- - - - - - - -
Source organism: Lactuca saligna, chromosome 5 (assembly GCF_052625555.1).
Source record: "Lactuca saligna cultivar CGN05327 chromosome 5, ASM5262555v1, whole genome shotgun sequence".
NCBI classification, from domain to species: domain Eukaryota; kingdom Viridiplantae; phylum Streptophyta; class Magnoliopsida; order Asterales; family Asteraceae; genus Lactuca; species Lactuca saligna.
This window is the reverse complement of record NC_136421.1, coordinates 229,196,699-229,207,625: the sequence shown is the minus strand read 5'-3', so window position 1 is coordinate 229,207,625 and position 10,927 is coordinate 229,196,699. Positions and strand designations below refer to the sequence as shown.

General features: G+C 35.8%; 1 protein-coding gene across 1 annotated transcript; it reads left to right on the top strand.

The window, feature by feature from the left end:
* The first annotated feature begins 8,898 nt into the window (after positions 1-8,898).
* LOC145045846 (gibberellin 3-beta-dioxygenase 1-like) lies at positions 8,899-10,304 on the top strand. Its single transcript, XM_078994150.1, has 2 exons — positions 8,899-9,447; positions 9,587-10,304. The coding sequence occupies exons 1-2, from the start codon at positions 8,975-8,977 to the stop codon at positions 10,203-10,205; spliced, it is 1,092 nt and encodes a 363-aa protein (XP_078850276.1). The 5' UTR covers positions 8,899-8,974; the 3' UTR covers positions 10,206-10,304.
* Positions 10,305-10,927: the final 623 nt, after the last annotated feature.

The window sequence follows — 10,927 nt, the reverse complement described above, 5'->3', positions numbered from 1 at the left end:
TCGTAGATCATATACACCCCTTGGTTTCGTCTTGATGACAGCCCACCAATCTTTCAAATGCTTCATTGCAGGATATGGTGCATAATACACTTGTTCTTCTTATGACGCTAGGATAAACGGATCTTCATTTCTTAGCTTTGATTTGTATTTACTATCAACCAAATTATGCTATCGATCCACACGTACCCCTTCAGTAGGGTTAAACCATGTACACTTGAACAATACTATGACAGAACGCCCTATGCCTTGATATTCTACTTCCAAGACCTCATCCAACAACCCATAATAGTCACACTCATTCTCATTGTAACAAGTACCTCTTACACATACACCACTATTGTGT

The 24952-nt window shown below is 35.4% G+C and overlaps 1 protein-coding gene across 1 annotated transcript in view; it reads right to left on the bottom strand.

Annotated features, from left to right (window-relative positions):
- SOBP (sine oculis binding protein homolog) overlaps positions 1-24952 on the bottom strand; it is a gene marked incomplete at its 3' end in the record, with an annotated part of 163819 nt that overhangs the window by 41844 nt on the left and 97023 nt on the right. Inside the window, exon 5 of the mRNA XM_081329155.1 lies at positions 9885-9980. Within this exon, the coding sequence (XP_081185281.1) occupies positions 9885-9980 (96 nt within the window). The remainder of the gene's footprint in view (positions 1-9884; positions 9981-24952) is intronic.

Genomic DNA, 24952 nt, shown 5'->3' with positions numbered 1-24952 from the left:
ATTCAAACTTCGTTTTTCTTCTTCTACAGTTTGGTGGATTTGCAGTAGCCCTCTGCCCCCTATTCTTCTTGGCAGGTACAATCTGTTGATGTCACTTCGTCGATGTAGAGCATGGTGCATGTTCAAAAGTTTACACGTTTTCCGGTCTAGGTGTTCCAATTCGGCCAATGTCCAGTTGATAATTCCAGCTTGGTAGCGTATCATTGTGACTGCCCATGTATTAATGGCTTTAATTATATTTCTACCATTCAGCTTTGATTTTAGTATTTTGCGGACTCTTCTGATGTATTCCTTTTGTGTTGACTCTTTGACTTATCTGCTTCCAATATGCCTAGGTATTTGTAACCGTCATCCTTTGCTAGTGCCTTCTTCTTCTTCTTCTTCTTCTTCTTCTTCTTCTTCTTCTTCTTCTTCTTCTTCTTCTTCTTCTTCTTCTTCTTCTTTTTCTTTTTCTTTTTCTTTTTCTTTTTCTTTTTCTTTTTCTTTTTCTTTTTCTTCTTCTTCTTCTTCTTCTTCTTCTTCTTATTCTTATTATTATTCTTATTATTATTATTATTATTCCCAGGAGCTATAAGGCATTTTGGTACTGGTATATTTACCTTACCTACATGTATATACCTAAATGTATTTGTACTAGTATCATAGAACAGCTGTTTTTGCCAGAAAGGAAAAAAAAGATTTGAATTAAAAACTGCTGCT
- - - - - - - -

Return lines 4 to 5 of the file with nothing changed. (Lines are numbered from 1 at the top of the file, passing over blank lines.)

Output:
This window is the reverse complement of record NC_136421.1, coordinates 229,196,699-229,207,625: the sequence shown is the minus strand read 5'-3', so window position 1 is coordinate 229,207,625 and position 10,927 is coordinate 229,196,699. Positions and strand designations below refer to the sequence as shown.

General features: G+C 35.8%; 1 protein-coding gene across 1 annotated transcript; it reads left to right on the top strand.